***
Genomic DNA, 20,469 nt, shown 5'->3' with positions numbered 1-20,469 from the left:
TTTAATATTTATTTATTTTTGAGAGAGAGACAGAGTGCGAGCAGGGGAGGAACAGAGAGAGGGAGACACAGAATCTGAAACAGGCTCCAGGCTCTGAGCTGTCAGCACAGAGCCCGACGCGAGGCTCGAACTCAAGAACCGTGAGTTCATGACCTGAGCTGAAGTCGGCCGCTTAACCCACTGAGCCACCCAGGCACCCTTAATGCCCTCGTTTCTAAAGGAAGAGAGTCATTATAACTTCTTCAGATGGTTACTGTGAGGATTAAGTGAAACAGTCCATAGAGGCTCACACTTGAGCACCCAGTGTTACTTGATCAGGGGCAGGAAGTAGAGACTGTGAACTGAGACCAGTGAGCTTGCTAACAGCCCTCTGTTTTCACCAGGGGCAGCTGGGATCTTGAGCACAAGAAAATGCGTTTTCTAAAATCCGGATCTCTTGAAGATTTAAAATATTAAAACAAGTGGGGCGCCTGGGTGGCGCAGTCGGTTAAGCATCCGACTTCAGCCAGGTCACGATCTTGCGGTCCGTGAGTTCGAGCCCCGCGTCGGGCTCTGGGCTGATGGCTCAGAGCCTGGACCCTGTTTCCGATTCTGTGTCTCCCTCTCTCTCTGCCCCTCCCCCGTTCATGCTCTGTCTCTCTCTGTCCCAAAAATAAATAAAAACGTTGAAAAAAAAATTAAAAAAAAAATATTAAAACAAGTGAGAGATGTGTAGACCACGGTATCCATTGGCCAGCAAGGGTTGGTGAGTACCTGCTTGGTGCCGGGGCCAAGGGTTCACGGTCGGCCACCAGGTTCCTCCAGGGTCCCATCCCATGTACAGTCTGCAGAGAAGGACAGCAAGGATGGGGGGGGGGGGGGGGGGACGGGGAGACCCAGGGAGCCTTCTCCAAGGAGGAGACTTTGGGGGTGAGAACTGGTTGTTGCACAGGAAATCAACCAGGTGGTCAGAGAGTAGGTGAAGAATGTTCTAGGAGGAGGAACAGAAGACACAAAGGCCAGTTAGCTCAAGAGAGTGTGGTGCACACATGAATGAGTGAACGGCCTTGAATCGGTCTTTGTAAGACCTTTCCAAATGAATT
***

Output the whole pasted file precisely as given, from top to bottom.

Genomic DNA, 20,469 nt, shown 5'->3' with positions numbered 1-20,469 from the left:
TTTAATATTTATTTATTTTTGAGAGAGAGACAGAGTGCGAGCAGGGGAGGAACAGAGAGAGGGAGACACAGAATCTGAAACAGGCTCCAGGCTCTGAGCTGTCAGCACAGAGCCCGACGCGAGGCTCGAACTCAAGAACCGTGAGTTCATGACCTGAGCTGAAGTCGGCCGCTTAACCCACTGAGCCACCCAGGCACCCTTAATGCCCTCGTTTCTAAAGGAAGAGAGTCATTATAACTTCTTCAGATGGTTACTGTGAGGATTAAGTGAAACAGTCCATAGAGGCTCACACTTGAGCACCCAGTGTTACTTGATCAGGGGCAGGAAGTAGAGACTGTGAACTGAGACCAGTGAGCTTGCTAACAGCCCTCTGTTTTCACCAGGGGCAGCTGGGATCTTGAGCACAAGAAAATGCGTTTTCTAAAATCCGGATCTCTTGAAGATTTAAAATATTAAAACAAGTGGGGCGCCTGGGTGGCGCAGTCGGTTAAGCATCCGACTTCAGCCAGGTCACGATCTTGCGGTCCGTGAGTTCGAGCCCCGCGTCGGGCTCTGGGCTGATGGCTCAGAGCCTGGACCCTGTTTCCGATTCTGTGTCTCCCTCTCTCTCTGCCCCTCCCCCGTTCATGCTCTGTCTCTCTCTGTCCCAAAAATAAATAAAAACGTTGAAAAAAAAATTAAAAAAAAAATATTAAAACAAGTGAGAGATGTGTAGACCACGGTATCCATTGGCCAGCAAGGGTTGGTGAGTACCTGCTTGGTGCCGGGGCCAAGGGTTCACGGTCGGCCACCAGGTTCCTCCAGGGTCCCATCCCATGTACAGTCTGCAGAGAAGGACAGCAAGGATGGGGGGGGGGGGGGGGGGACGGGGAGACCCAGGGAGCCTTCTCCAAGGAGGAGACTTTGGGGGTGAGAACTGGTTGTTGCACAGGAAATCAACCAGGTGGTCAGAGAGTAGGTGAAGAATGTTCTAGGAGGAGGAACAGAAGACACAAAGGCCAGTTAGCTCAAGAGAGTGTGGTGCACACATGAATGAGTGAACGGCCTTGAATCGGTCTTTGTAAGACCTTTCCAAATGAATT